….and when that fails, I plan on using a taser gun. Having been an ICU nurse in an inner city university hospital, I am familiar with the “accidents” that happen with handguns in homes with small children. In fact, as a child I remember a friend of mind was know for pulling her dads handgun on other kids when her parents were not home. After one particular episode of arguments regarding a lemonade stand, I was the lucky recipient of nearly be ganked by a 12 year old! I grew up poor people, this is not news. Many of us were latchkey kids and spent summers running the neighborhood.
But I digress (I feel so studious when I use that word). Again, I digress. This is quite the world we’ve created for ourselves here, huh? Unless something massive happens (and it wont because of political gridlock), this is our new normal. That sucks, yes. Everyone already knows that, yes. So lets move on from there. We can sit there and ruminate over how times have changed and life was once so good. Or we could do something about it. Everyone biding for that POTUS chair claims that they will be the one person who is going to changed DC and the government and blah blah blah. But we’ve heard that before and here we sit, same boat we were in two terms ago.
Theres too many spoons in the pot to productively stirs this shitpot were living in. Always love first. 100% of the time. Obviously, don’t wait too long trying love before you protect yourself and loved ones. You have to have an idea of what you’re going to do in the worse case scenario. You cant wait until the time is upon you to decide what the best option of protection is for you. That is not the world we are living in anymore. When I was in the city, I used mace. Fully aware that if I was ever approached, I would likely just throw my mace at them and run. Well now that there is offspring in my world. I need something better. A stun gun.
Being a big fan of algorithms (seriously, cant function without my loved algorithm), Ive decided to write one for myself now. On when to use the gun, what to do with it, and what to do once I’ve used it (besides grabbing my babies and running while crying hysterically). I’m not going to post it here. One, because I just cant figure that out. If you’re one of my regular readers, I’ve already subjected you to enough subpar technology and I apologize profusely. Two, I think everyones plan should be different. I fear if I were to post mine here, someone may adapt it to their lives and it wouldn’t be a fit and they wouldn’t realize that until it was too late. Just know that I have mine and you should have yours too.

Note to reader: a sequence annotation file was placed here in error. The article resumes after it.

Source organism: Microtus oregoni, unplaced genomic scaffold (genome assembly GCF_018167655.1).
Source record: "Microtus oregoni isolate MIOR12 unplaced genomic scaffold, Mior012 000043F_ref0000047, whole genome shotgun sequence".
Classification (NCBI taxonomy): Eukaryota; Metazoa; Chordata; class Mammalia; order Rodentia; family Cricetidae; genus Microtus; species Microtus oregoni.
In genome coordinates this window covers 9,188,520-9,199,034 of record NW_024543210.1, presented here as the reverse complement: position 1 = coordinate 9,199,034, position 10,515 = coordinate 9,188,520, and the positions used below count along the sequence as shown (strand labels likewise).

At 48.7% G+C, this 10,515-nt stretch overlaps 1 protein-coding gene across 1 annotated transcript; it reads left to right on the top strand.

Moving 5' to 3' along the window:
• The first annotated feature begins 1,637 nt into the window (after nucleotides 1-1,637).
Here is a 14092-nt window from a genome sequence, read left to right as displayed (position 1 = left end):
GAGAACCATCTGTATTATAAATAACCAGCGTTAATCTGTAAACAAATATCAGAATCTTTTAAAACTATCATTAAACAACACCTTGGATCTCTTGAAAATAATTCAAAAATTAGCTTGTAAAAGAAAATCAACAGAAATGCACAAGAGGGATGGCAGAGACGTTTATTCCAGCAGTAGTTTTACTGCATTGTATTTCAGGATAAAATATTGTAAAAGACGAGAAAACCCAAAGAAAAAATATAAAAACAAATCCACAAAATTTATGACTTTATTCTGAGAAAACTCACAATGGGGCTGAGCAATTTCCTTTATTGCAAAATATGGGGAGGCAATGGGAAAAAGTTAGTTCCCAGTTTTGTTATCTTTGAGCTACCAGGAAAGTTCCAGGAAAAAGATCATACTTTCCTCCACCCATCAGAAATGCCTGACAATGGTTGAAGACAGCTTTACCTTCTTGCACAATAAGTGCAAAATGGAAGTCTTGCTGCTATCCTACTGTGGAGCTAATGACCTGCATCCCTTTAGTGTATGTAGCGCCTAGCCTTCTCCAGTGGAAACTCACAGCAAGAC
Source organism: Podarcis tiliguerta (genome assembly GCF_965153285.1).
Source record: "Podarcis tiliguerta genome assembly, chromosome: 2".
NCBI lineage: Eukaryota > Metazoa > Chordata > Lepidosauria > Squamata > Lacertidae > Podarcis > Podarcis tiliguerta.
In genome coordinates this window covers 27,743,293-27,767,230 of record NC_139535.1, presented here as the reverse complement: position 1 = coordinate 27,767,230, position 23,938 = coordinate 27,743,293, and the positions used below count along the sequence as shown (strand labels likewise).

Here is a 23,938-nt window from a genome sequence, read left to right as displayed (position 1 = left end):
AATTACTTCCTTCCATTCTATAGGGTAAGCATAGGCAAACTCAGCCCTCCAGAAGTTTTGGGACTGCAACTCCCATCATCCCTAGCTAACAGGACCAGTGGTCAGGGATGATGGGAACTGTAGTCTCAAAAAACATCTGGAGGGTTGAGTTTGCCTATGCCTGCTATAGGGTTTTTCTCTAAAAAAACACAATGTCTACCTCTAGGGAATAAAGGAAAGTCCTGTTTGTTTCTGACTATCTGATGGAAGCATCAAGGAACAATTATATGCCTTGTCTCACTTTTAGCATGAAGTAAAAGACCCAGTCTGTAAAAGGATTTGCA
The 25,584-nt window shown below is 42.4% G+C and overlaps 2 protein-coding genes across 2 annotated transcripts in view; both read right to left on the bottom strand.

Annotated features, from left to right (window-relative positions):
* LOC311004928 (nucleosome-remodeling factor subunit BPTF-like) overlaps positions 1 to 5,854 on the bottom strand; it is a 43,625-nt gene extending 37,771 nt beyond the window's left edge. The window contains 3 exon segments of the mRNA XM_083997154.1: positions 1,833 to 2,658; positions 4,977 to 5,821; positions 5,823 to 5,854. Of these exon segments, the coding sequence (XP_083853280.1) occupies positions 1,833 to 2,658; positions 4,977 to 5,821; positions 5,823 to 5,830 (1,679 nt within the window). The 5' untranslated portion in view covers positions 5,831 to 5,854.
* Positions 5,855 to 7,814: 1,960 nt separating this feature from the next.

Now, on to suggestions for stun guns! Anyone out there have any advice for me?
So we are still healing over here from the sudden loss of my dad. My 8 year old, Sissy et al. and my dad were very close. They went on short road trips together, would share pancakes at McDonald’s on the way to school, and hunt for really cool rocks together.
Sissy et al. also has some “ticks” and she stutters somewhat, which is common with her particular giftedness. Since my dad (her grandpa) died, her ticks have gotten worse. I’m assuming she’s trying to be strong and not cry.
So here’s what I need advice on:
How do I go about helping my 8 year old cope with the death of her grandfather?
Last week think I had one response. I could use some more advice for this one!
My dad recently passed away unexpectedly. While going through his belongings, we found a pipe. It was made of wood and had been sanded and polished…it was SO him! So I smiled. At the thought of my dad high, with the giggles or devouring a pizza because of munchies.
Let me be clear, we do not live in a state where marijuana is legal. Nor do I or my husband smoke weed. However, being in healthcare I cannot deny the medical benefits of weed. One of those being treatment for PTSD. While it is sometimes consider an antidotal symptom relief, I’m ok with that. Because my dad suffered from PTSD related to the Vietnam war and he felt relief from weed….at least I assume that’s why he was a pothead.
He suffered. From the day he stepped on American soil again, my dad suffered daily. He remembered being in a vehicle that backed over a little boy who was shooting at them. He remembered the man next to him loosing both legs (and likely his life) to an attack. He remembered a pallet of live ammunition being dropped on his hand and everyone thinking it would explode before they could get it off of him…with a crane. He remembered being flown to a hospital after that and staying there for a week and then being sent…..right back to war. For 3 days shy of one year, my dad spent every day and night of his life, under fire. He once told my brother, “they were shooting at us as we were landing and getting off the plane.”
And it never stopped.
My dad didn’t leave Vietnam the same. None of them did. It should be assumed they all have PTSD. People coming home from war should just be seperated into two groups: those with PTSD and those who are “in denial about having PTSD and will be diagnosed at a later date.”
So light one up for me, up there daddy! I’m so glad your pain is gone!
Someone gave me this:
This has been a more accurate representation:
At the recommendation of my Blogging 101 course, I’ve begun a new posting feature! My other posting feature thus far is Deep Thoughts. Check out the latest post! The 8th of each month I post a new fantastic, life changing quote!
My new feature will be Advice Day Friday. As some of you may know, my dad passed away suddenly and unexpectedly.
I need advice. From the brilliant minds of fellow bloggers. How do I cope? How do I heal and move and not feel guilty about it?
He lived alone, so I didn’t find him until Saturday. I’m not the first daddy’s little girl to stumbled upon her fathers unexpected death, but I’d give anything to be the last.